Family and estate lawyers see a lot—and it is not always pretty. Accordingly, attorneys advice that it’s best to button up estate plans carefully, so that conflicts cannot spring up through the cracks. Here, for example is a case in which just beneath the surface, a “happy family,” turned out to be very unhappy.
Everyone get’s an equal slice. No one will mess with that. The kids can figure out what’s fair. Why not give all the kids power of attorney? These are examples of how believing everyone will automatically “do the right thing” can backfire dramatically in families. Attorney Mark Ashton of Fox Rothschild shares this painful example of what can actually happen absent a carefully made and clearly communicated estate plan:
The seemingly happy couple were about to celebrate 50 years of marriage. It was a second marriage and there were kids around from the first. Wife #2 was nervous….There really didn’t seem to be an estate plan and her husband was starting to lose his mental capacity…. Along the way, the husband decided rather than “choose” among his children, he would give all four of them a power of attorney. They would be fair with each other and with their stepmother right? …“Behold” some of the kids started to move the money that they now regarded as theirs. Those kids didn’t really have much regard for their stepmother….Dad never got his last supper because the food fight over the family wealth broke out soon after the children began to move his money. Sadly, he didn’t really understand what was going on.
No one really sets out to have their family end up in tangles—or their spouse unprovided for, but life throws curve balls and money and grief are an especially bad combination. Estate law experts point out that a big mistake in families is failure to get into “the nitty gritty” such as: “How will your surviving spouse pay the bills…? Are there obligations to a former spouse? Who gets your non probate assets like your qualified pension plan or the house in Avalon?” It may feel difficult, to set out the details for everyone to understand but, as the above case illustrates, failure to do so is really “a huge disservice” in families.Toward leaving your family in good shape—financially and emotionally—make sure you understand the basics of wills and trusts and follow these estate planning basics. Estate lawyers remind us that careful planning also requires assembling all the account information and other details your family will need to settle your affairs. Creating a “letter of instruction,” can also be helpful.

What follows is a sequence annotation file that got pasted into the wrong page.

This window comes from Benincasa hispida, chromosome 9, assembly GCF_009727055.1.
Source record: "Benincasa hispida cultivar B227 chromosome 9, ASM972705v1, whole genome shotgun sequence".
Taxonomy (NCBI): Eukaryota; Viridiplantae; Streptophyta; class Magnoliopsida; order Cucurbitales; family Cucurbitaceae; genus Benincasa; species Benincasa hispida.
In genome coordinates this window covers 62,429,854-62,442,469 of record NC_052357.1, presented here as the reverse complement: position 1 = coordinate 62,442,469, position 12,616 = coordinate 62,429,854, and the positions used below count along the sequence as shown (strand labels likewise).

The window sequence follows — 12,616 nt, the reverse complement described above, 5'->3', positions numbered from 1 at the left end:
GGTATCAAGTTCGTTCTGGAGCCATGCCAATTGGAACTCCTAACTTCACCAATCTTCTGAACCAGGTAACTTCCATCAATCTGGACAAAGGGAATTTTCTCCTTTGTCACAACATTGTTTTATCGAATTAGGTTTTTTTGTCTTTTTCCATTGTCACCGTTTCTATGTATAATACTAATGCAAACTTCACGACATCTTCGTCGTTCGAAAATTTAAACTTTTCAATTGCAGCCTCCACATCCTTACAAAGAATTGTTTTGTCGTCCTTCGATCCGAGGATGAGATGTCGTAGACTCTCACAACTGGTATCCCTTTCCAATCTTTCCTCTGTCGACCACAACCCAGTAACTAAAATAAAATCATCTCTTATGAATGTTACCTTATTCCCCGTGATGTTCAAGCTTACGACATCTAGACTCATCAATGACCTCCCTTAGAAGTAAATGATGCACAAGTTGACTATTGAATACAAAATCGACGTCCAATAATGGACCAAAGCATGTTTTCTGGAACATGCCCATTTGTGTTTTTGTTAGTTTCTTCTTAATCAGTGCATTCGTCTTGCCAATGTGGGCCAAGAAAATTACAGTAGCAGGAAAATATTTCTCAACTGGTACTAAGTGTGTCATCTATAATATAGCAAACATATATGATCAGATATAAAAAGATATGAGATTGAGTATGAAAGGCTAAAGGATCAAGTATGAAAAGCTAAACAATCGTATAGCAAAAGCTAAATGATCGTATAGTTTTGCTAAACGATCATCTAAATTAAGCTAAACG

Importantly, when you make an estate plan, you will designate a loved one, friend or professional to serve as your fiduciary. This person is generally referred to as an executor, trustee, or personal representative, depending on your circumstances and region. Regardless of the specifics of your estate plan, the fiduciaries you appoint have a legal responsibility to carry out your affairs, in accordance with the intentions set forth in your estate planning documents and the law. When representatives are designated, fiduciary bonds, alternatively referred to as estate bonds, can be required as a safeguard for the interests of the estate and beneficiaries. Learn more about estate bonds right here. At Colonial, a leading national provider of all types of fiduciary bonds, the steps to obtaining estate bonds and all other types of fiduciary bonds are easy: get a quote online, fill out the information, and enter a payment method. Print or e-file the bond from anywhere—even the law office.
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Good To Remember
When life circumstances lead to an estate plan that could be surprising to some of the beneficiaries, it is extra important to make the intentions clear—ensuring that money is not equated with love: “As Aristotle points out…when people who are equal are granted unequal shares — or people who aren’t equal are granted equal shares — ‘quarrels and complaints arise.’” Legal experts remind us that lingering, unresolved family conflicts are frequently at the roots of messy and painful probate litigation. As Justia notes: “High-risk factors for probate litigation include sibling rivalry, second marriages, and dysfunctional families.” Even when done with the best of intentions and reasons, unexpected decisions can trigger contests to the estate plan. Challenges to validity of legal documents involved with wills and trusts, and lack of faith in the appointed fiduciary, such as the executor or trustee, can also pave the path to litigation.
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